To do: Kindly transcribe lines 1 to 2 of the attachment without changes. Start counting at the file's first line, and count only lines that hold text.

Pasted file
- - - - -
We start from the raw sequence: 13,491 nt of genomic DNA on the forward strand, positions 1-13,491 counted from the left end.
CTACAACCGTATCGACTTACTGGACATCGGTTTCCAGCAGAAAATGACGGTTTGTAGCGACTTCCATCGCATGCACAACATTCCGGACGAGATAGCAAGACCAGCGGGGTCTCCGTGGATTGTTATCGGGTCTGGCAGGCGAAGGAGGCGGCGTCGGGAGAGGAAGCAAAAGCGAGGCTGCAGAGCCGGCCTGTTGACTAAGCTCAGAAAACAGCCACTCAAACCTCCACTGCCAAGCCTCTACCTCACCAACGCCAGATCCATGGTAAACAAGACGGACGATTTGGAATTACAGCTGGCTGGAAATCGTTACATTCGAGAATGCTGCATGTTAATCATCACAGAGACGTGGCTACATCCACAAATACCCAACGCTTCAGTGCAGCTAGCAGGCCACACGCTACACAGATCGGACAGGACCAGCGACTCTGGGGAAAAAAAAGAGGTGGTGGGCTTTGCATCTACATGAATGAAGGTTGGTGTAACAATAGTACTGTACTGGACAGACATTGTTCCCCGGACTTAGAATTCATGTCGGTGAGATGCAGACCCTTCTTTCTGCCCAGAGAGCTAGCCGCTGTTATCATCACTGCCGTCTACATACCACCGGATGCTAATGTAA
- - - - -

We start from the raw sequence: 13,491 nt of genomic DNA on the forward strand, positions 1-13,491 counted from the left end.
CTACAACCGTATCGACTTACTGGACATCGGTTTCCAGCAGAAAATGACGGTTTGTAGCGACTTCCATCGCATGCACAACATTCCGGACGAGATAGCAAGACCAGCGGGGTCTCCGTGGATTGTTATCGGGTCTGGCAGGCGAAGGAGGCGGCGTCGGGAGAGGAAGCAAAAGCGAGGCTGCAGAGCCGGCCTGTTGACTAAGCTCAGAAAACAGCCACTCAAACCTCCACTGCCAAGCCTCTACCTCACCAACGCCAGATCCATGGTAAACAAGACGGACGATTTGGAATTACAGCTGGCTGGAAATCGTTACATTCGAGAATGCTGCATGTTAATCATCACAGAGACGTGGCTACATCCACAAATACCCAACGCTTCAGTGCAGCTAGCAGGCCACACGCTACACAGATCGGACAGGACCAGCGACTCTGGGGAAAAAAAAGAGGTGGTGGGCTTTGCATCTACATGAATGAAGGTTGGTGTAACAATAGTACTGTACTGGACAGACATTGTTCCCCGGACTTAGAATTCATGTCGGTGAGATGCAGACCCTTCTTTCTGCCCAGAGAGCTAGCCGCTGTTATCATCACTGCCGTCTACATACCACCGGATGCTAATGTAA